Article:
Pigeons –

Bugs Bunny the conductor –

      2. Jigsaw video viewing

Resource: YouTube or Vimeo

Language practised: Present simple, present continuous question forms

Skills: listening and speaking

First the teacher selects two short video clips where the characters do not speak (see above for links). Then, they divide the students into two groups and assign each student a partner from the same group. Next the teacher hands out the tablet devices and has one group watches the first clip and the other watch the second clip.

As students watch, they pause the clip and write comprehension questions (and answers). They should write between 5 and 10 questions for the whole clip. Once they have finished, the teacher puts a pair from one group with a pair from the other. Students give the questions they have written to the other pair. Next, students watch the other group’s video clip and answer their comprehension questions. Finally, they check with the other group that they have answered correctly.


  1. Jigsaw reading

Resource: BBC or British Council’s Learn English Website

Language practice: mixed tenses

Skills: listening, note taking and speaking

First the teacher selects two or three (depending on number of groups) similarly themed articles (graded or authentic depending on level). Then, they divide the students into two or three groups and assign each student a partner from the same group. Next the teacher hands out the tablet devices and has each group read a different article.

As they read, students should think about these questions: Who? What? Why? How? When? Where? The teacher monitors checking students have understood the gist of the article. Next, the teacher tells the students that in a moment they will orally summarise their article to students from another group. They must do this without looking at the article. However, they can write down as many names as they like and ten key words.

Once they have written down their words, the teacher puts them with partners from the other groups. Now they take it in turns to orally summarise their articles, asking each other questions as they see fit.

After the activity, the teacher can discuss the articles and elicit any new vocabulary they have learned.

Here are links to some useful resources: (scroll down for transcript) (click on transcript)


  1. Web quests

Resources: various websites

Language skills: mixed tenses

Skills: Reading

Before the activity the teacher selects an engaging (and if teaching young learners, age appropriate and child friendly) website relating to a topic they are teaching. When choosing the website they should consider whether the level of the language in the website is suitable for their learners. Next the teacher writes comprehension questions (graded to their learners’ level – remember grade the task; not the text) and importantly keeps a note of the answers.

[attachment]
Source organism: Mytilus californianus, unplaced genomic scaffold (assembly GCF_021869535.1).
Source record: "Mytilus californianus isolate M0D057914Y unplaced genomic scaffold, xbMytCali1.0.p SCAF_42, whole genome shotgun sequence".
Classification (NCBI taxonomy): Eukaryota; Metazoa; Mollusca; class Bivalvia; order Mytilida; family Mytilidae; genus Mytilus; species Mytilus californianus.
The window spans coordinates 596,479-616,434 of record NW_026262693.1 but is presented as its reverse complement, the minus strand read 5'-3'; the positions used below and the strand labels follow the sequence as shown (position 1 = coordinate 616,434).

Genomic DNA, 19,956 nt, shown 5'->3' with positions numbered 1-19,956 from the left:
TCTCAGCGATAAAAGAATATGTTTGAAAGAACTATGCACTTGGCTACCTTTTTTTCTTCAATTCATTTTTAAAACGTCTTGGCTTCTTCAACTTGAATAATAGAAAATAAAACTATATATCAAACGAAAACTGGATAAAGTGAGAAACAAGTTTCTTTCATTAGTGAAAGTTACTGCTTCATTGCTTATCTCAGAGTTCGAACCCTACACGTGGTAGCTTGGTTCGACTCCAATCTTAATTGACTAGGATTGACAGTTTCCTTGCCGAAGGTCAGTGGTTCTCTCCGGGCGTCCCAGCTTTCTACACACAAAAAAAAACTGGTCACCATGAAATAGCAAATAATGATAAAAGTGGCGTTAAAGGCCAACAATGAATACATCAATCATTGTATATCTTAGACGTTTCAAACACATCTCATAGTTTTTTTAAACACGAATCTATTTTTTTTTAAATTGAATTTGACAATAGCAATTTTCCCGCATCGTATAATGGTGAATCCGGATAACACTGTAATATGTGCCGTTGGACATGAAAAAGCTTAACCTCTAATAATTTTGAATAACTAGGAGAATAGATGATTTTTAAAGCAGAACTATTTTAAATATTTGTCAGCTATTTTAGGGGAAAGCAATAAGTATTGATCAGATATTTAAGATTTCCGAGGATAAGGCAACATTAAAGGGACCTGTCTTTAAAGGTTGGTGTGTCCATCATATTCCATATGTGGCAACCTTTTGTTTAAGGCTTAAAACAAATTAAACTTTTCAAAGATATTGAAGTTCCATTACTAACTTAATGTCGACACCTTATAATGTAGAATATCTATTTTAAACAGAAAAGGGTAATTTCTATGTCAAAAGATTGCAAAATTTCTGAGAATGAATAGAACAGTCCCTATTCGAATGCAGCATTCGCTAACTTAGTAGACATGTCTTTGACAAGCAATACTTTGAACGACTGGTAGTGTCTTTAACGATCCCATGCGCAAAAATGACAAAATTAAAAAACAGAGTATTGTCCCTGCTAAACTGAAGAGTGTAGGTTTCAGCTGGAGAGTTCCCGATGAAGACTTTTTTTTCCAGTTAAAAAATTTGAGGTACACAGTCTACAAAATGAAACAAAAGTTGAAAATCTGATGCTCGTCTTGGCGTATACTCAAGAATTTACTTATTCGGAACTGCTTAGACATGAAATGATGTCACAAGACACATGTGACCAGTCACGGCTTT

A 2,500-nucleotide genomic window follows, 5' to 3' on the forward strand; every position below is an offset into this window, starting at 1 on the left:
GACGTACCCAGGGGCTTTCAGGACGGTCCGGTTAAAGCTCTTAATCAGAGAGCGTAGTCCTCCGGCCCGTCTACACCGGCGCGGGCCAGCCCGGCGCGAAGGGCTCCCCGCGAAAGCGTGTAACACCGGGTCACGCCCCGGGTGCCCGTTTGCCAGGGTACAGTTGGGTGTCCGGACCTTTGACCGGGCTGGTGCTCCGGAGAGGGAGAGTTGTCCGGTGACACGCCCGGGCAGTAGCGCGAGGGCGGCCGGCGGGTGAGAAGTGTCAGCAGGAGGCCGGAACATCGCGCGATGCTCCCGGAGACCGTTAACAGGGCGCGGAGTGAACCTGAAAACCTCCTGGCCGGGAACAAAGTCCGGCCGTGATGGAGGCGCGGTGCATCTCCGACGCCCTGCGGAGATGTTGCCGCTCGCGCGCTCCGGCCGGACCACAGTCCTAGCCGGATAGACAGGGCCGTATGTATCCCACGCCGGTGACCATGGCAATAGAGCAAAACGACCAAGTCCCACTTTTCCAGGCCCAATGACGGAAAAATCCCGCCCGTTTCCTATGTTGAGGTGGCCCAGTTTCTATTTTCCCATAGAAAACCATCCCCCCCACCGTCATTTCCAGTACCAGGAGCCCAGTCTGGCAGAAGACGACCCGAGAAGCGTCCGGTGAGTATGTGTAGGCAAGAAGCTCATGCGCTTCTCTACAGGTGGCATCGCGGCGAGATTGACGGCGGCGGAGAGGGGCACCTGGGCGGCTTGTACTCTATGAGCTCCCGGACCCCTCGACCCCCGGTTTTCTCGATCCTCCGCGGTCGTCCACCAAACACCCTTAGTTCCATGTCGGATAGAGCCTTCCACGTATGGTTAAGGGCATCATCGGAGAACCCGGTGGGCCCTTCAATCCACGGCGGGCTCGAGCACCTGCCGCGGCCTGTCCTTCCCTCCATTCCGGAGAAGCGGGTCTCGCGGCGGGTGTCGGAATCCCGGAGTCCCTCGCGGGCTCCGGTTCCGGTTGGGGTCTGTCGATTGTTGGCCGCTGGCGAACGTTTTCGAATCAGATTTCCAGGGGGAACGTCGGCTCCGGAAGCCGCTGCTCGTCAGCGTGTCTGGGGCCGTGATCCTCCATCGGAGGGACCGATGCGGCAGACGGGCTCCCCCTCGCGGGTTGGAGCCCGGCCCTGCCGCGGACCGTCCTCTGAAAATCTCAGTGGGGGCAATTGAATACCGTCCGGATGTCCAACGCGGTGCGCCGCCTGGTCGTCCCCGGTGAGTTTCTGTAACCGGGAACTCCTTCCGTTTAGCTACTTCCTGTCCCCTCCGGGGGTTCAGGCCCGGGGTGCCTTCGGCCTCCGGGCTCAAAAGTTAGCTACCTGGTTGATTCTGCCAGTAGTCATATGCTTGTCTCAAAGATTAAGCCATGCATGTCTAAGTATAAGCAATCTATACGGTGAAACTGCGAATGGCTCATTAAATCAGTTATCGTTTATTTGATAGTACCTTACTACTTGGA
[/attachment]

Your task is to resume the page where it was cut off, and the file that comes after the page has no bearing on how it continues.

Examples of websites I have used are the San Diego Zoo website for teaching animals, Rick Riordan’s website when I was using a class DVD of Percy Jackson, lightning thief and the couch-surfing website when my elementary students read an article about couch surfing in the 3rd edition of English file.

In class the teacher puts students into pairs and hands out their webquest question sheet (alternatively, they could use survey monkey to have the questions online) and give each pair a tablet. Working together with their partner, students answer the webquest questions.

For higher levels teachers could have students write webquest questions for another pair to answer.

Here are some example questions from a web quest for the Roald Dahl website:

  1. Which two characters is Roald Dahl sitting with on the “About Roald Dahl” page?


  1. In what story is Aunt Sponge a character?


  1. What does BFG stand for? B_____ F______ G______


  1. What is Mr Fox wearing?


  1. When was Roald Dahl born?


  1. Movie review

Resources: and

Language practised: movie vocabulary, mixed tenses

Skills: Reading and writing

Over the years I have found students rarely know the information they need to write a movie review, for example character names, actors, actresses, directors and writers.

This activity is a good pre-task for movie review writing. First, the teacher puts the students into pairs and gives each pair a tablet device. In pairs students think about a movie they have seen and would like to review (they plan the review together but will write it individually).

Next, students watch the trailer of the movie to help them remember key elements of the movie. After watching, students find their movie on IMDB (internet movie database) by typing the film name in the search box. They now make notes regarding directors, actors, time of release and so on. At this stage it is important that teachers make sure students do not copy large chunks of text from the movie summary box.

After the note-taking stage, the teachers take back the tablets and the students plan and then write their movie reviews.


I regularly use all five of these activities in my classes. They are easy to set up, engaging and collaborative. I have used them with students of all ages and found they go down very well in class. I hope you and your students experience similar success.